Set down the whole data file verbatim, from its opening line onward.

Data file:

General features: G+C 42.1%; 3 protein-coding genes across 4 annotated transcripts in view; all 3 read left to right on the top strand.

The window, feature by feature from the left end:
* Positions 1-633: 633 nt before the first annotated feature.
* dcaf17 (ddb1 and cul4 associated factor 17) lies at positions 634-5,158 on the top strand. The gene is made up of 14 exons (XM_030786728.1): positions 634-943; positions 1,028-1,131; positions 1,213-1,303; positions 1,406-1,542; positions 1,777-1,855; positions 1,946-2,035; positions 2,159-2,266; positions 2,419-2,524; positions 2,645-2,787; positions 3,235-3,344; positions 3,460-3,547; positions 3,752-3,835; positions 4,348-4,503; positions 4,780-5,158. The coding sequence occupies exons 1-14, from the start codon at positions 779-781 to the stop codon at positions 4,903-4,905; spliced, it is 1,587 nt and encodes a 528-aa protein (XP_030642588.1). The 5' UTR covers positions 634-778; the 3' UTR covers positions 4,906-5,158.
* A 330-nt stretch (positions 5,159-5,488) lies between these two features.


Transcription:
General features: G+C 42.1%; 3 protein-coding genes across 4 annotated transcripts in view; all 3 read left to right on the top strand.

The window, feature by feature from the left end:
* Positions 1-633: 633 nt before the first annotated feature.
* dcaf17 (ddb1 and cul4 associated factor 17) lies at positions 634-5,158 on the top strand. The gene is made up of 14 exons (XM_030786728.1): positions 634-943; positions 1,028-1,131; positions 1,213-1,303; positions 1,406-1,542; positions 1,777-1,855; positions 1,946-2,035; positions 2,159-2,266; positions 2,419-2,524; positions 2,645-2,787; positions 3,235-3,344; positions 3,460-3,547; positions 3,752-3,835; positions 4,348-4,503; positions 4,780-5,158. The coding sequence occupies exons 1-14, from the start codon at positions 779-781 to the stop codon at positions 4,903-4,905; spliced, it is 1,587 nt and encodes a 528-aa protein (XP_030642588.1). The 5' UTR covers positions 634-778; the 3' UTR covers positions 4,906-5,158.
* A 330-nt stretch (positions 5,159-5,488) lies between these two features.